Along with every click of the buy and sell button, there is an accompanying reason for that action, realized or not. The range of reasons why we act the way we do are infinite. It could be the results of a playful hamster spinning a wheel or the coincidental moon phase aligning with the stars. The crypto market is no exception to the outlandish methodology employed to predict where price will move next.

To make matters more confusing, any random method that works several times in a row will go viral, while the million other failed strategies die a quiet death. Of all the ways to assess any financial market, ours included, the two most tried and proven methods are fundamental and technical analysis. On occasion, astrology, social listening, or sociopolitical factors will outperform. But in the long run, it is these two methods that offer the safest track record of success, let’s learn what they are.

The Basics

Generally speaking, it takes years to master either of these approaches but within just a few weeks you can begin to find success if you study the right material. Benjamin Graham, Peter Lynch, Warren Buffet, and Carl Icahn are considered some of the greatest fundamental investors to ever live. A lot of their work exists today in books, movies, and documentaries, you can even invest alongside these men if you take the time to learn their approaches.

On the technical analysis side, the greats include Charles Dow, William P. Hamilton, Robert Rhea, and Edson Gould. These men also have their own archive of material for an eager technical analyst to consume. It isn’t uncommon to hear about individuals, hedge funds, or random strategies outperforming these men in the short-term. But in the long-term, these men have a lifetime of success outperforming the market. That’s why they are considered the greats.

Fundamental Analysis

I should make an important distinction between the work of the fundamental analysts above and the proper techniques to conduct your own fundamental analysis of cryptocurrency. The men mentioned above would likely suggest you learn to read quarterly reports, conduct P:E ratios, and study balance sheets. The approach is about finding the intrinsic value, but the methodology does equally apply across crypto markets.

All fundamental analysts are concerned with determining a fair market value for the price of an asset to then determine if it is overvalued or undervalued. In crypto, this translates to an investor…

  • reading the white paper
  • studying the founders
  • participating in the community
  • learning the history
  • considering economic, political, and social factors current influence on the asset.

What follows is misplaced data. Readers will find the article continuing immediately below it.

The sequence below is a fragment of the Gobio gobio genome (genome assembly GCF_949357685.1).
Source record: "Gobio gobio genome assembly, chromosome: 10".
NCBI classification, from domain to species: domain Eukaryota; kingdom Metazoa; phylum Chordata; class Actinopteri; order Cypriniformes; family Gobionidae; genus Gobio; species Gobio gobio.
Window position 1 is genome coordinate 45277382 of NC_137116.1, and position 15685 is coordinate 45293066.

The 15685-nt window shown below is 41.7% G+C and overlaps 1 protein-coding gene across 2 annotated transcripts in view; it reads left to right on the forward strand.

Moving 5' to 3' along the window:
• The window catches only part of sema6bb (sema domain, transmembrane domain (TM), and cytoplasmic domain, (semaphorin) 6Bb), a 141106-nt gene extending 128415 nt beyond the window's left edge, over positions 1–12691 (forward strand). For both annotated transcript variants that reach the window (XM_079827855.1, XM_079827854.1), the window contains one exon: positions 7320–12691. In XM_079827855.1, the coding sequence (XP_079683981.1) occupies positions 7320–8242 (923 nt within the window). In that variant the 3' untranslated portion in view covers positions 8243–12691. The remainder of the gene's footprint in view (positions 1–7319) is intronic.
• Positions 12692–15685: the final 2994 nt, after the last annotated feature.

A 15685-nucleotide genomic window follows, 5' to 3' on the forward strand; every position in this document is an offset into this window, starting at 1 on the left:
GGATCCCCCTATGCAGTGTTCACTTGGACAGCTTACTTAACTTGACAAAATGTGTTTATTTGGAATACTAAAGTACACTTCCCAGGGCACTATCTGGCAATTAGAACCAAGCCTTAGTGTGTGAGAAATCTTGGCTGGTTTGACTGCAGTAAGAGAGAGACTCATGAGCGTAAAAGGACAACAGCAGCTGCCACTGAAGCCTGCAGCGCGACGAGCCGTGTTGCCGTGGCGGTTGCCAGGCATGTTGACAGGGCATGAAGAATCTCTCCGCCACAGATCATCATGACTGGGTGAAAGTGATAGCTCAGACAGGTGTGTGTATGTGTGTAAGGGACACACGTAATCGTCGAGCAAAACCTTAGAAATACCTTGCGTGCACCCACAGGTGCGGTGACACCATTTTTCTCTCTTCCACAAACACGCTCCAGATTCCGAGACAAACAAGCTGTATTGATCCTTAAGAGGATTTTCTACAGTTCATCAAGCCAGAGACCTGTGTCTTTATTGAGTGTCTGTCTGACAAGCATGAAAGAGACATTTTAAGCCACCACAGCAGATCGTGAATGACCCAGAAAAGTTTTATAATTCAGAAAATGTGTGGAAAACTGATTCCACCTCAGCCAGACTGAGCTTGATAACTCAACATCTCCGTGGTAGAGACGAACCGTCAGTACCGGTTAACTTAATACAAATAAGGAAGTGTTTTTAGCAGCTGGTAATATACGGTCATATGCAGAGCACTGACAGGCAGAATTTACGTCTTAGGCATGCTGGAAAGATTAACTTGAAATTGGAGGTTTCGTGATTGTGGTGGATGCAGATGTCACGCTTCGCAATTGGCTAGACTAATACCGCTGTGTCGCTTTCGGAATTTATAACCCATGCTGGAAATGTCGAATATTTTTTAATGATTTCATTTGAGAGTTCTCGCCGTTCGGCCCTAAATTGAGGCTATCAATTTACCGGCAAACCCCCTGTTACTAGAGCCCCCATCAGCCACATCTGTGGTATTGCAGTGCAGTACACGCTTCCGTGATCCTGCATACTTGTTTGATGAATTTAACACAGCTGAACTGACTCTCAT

With fundamental analysis, make it your goal to thoroughly to explain the problem your coin is solving to an uninformed listener. If you can do this with repeated success, you are on the right track.


Let’s do some fundamental analysis on Bitcoin as a demonstration of what the process looks like. Many people will actually argue the white paper is a bad starting point because it is complicated. I recommend reading through it until it becomes too difficult to understand. Computer science and math-minded thinkers will find the white paper to be extremely thorough and effective at explaining the asset. From the white paper, a number of topics should arise for a newcomer to explore. Words like “blockchain,” “proof-of-work,” double-spend,” should stand out to you. Exploring these at some point will be worth your time.

From here, it would be good to slowly begin working through the timeline and historical development of Bitcoin. The original Satoshi mailing list is an incredible original source to read through that breaks down the white paper. 

As your foundation grows, immerse yourself on Twitter amongst Bitcoin proponents, advocates, and maximalists. Maximalists are some of the smartest proponents, but don’t get too caught up in a limited point of view. Since Bitcoin is the most established asset, you have the luxury of going to your local library and probably finding a book about it.

Ethereum is the only other asset with physical literature. The other +9,999 coins don’t offer this luxury, so I suggest you take advantage of it. Beyond this, join active Telegram and Discord groups and subscribe to YouTube channels that cater to your interest. Good fundamental analysis is everywhere, along with bad analysis. Just be extra careful and critical early on, this is when you are most susceptible to bad information.